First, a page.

Kate Jenkins is a crafter extraordinaire. Not only does she create incredible crocheted pieces of art, she also runs her own knitwear label, Cardigan. We decided to pay this Brighton-based gal a visit to find out more…
When did you first start crocheting and how did you learn?
I was shown how to knit and crochet by my Nan and my Mother when I was about 14 or 15. I did try to get into hand-knitting for a long time, but found crochet the easier of the two.
Why did you opt for yarn as a medium for your art? What is it about the material that offers you such creative freedom?
It never ceases to amaze me that you can create anything out of a piece of string – whether it’s in the form of a garment hanging on a rail in a shop, or a piece of framed artwork hanging on the wall in an art gallery. I think because I’ve used the same medium in my work for so many years, it’s just become second nature to visualise things in 3D using yarn.
Who or what inspires you?
My family first and foremost, and my amazingly funny friends.
What blogs, books or magazines are key creative resources for you?
I tend not to read many blogs as it distracts me from my work, but a few I enjoy are Amelia’s Magazine, Make and Do with Perri and Lost at E Minor. I’m always buying various books and usually they are nothing related to fashion or art.
My most recent purchase was a pile of Seventies cooking magazines from a Brighton boot market. I recently visited New York and LA for a research trip and ended up coming back with a bag full of takeaway menus, so really my inspiration comes from everywhere. Very often it is usually something that makes me smile; this could be a conversation I’ve had with someone, or a random thought that pops into my head.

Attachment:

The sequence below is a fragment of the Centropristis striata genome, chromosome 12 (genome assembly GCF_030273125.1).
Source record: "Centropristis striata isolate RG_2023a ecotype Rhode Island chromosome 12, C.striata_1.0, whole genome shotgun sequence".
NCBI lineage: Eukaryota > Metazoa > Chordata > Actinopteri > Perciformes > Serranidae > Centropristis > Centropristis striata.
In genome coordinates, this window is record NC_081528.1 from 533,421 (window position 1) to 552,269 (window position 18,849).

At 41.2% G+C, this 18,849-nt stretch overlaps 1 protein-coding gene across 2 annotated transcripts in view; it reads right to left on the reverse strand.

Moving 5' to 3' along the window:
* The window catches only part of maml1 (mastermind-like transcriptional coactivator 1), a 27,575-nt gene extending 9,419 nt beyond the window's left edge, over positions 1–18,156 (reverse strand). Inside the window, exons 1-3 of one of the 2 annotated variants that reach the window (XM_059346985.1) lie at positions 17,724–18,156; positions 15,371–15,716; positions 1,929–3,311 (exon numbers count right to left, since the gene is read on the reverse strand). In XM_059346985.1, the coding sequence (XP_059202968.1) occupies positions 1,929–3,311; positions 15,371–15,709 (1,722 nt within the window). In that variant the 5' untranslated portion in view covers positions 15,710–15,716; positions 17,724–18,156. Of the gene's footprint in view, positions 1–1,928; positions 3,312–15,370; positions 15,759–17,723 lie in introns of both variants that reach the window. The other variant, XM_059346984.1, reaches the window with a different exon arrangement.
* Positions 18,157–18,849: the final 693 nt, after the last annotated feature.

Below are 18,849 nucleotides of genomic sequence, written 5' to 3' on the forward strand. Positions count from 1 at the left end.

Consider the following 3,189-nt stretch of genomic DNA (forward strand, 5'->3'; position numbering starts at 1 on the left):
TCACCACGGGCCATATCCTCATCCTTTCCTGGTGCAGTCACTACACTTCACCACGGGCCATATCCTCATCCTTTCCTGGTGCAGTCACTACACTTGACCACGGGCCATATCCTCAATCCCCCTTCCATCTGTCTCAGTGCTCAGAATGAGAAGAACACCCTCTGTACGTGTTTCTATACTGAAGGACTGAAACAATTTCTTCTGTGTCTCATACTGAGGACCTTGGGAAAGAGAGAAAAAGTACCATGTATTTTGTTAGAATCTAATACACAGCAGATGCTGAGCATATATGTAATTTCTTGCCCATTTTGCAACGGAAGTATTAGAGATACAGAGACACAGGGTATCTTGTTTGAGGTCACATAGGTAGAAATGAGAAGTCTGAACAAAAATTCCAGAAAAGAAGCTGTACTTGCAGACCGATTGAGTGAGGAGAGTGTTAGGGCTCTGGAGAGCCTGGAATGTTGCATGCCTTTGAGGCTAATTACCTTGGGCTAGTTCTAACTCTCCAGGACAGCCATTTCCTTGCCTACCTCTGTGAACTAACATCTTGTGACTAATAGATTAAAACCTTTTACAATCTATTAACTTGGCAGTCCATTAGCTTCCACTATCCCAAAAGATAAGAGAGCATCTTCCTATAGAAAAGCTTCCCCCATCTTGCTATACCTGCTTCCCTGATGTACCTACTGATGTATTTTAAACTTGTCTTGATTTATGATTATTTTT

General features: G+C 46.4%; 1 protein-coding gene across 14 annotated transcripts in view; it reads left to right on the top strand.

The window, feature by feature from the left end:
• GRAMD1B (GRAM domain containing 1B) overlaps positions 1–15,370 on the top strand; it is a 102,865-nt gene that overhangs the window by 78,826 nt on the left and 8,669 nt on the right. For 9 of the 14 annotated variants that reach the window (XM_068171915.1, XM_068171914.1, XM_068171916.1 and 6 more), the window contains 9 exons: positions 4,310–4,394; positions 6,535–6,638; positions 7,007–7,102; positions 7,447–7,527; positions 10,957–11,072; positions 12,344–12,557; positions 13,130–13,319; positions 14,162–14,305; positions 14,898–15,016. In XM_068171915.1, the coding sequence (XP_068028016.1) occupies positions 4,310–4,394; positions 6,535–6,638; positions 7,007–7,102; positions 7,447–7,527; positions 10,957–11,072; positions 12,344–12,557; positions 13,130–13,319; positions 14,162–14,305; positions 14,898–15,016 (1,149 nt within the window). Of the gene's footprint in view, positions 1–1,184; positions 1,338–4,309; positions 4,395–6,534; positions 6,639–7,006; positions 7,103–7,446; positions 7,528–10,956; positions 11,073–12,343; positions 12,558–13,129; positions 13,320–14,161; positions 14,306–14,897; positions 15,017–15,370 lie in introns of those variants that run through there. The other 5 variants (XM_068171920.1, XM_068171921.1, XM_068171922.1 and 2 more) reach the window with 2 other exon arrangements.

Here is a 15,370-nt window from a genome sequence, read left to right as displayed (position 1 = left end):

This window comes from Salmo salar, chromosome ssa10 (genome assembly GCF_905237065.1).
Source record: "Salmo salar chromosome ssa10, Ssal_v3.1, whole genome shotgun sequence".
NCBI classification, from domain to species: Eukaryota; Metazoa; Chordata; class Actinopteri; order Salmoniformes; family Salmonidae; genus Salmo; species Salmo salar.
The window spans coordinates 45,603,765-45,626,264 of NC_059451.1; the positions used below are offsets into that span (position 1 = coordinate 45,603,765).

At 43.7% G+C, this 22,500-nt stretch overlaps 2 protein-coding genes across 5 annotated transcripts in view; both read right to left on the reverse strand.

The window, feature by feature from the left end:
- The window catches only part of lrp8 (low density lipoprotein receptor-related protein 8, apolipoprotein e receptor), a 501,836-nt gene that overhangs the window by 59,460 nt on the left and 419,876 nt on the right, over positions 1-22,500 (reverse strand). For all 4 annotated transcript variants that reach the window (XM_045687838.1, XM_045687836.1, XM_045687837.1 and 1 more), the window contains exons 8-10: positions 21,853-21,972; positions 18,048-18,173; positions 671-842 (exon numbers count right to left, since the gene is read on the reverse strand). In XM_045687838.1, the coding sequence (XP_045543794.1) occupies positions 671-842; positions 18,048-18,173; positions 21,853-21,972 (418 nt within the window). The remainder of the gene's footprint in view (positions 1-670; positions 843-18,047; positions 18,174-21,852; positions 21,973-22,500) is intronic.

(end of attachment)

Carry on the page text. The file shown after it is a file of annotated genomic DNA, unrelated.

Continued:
What’s a typical day like for you?
No day is the same for me really. Sometimes I’m crocheting all day, depending on what show I’m working on. Other days it could be an art commission for someone, or perhaps a design project that is fashion related. I’m usually in working from 8.30 until 6pm, but sometimes it’s much later.
Where do you work? Do you have a home or shared studio space?
I work in my studio, which is in a beautiful mews in Kemptown, Brighton. I have a large studio full of yarn, knitting machines, books etc and have worked there for roughly nine years. I also have a small shop that’s next door to the studio, which is open from 10.30 until 6pm, Monday to Friday.
How long do your projects take on average?
It really depends on the piece of work that I am creating, so it’s difficult to say. Sometimes things take a few days; others, a few weeks.
What’s the most challenging piece you’ve undertaken?
I was asked to create a self-portrait of myself in the style of the 16th Century Italian painter Giuseppe Arcimboldo. My face consisted of life-sized insects, amphibians, fauna and flora all executed in crocheted lambswool and sequins.
Please tell us a little about your workflow and how you design and tackle a project
I have a very addictive attitude when it comes to my work. So once I get an idea I concentrate on that until it is completed. I generally work best when under lots of pressure.
How do you balance the production of your clothing and accessories with your art projects?
As all the products for Cardigan are made in wool it has become a seasonal collection. I usually work on the Cardigan label during the autumn and winter months. I used to work on the art during the spring and summer months, but due to the response and interest it creates, this is now all year round.
What advice would you offer to a creative individual who’s keen to set up their own business?
Work hard and be original.
You’ve currently got an exhibition on, please tell us about this
It’s called Stitched Fish and is being held at the Field and Fork restaurant in Pallant House Gallery in Chichester, which is running from 23 June until 7 October. As the title suggests, it includes a series of fish dishes, ranging from sushi, seafood canapes, fish and chips and so on.
What’s next for you and Cardigan?
I’m currently working on my first solo show in New York in December 2012 at the Rebecca Hossack Gallery on Mott Street. The show is entitled Kate’s Diner and is an exhibition full of crocheted American food.
All images © Kate Jenkins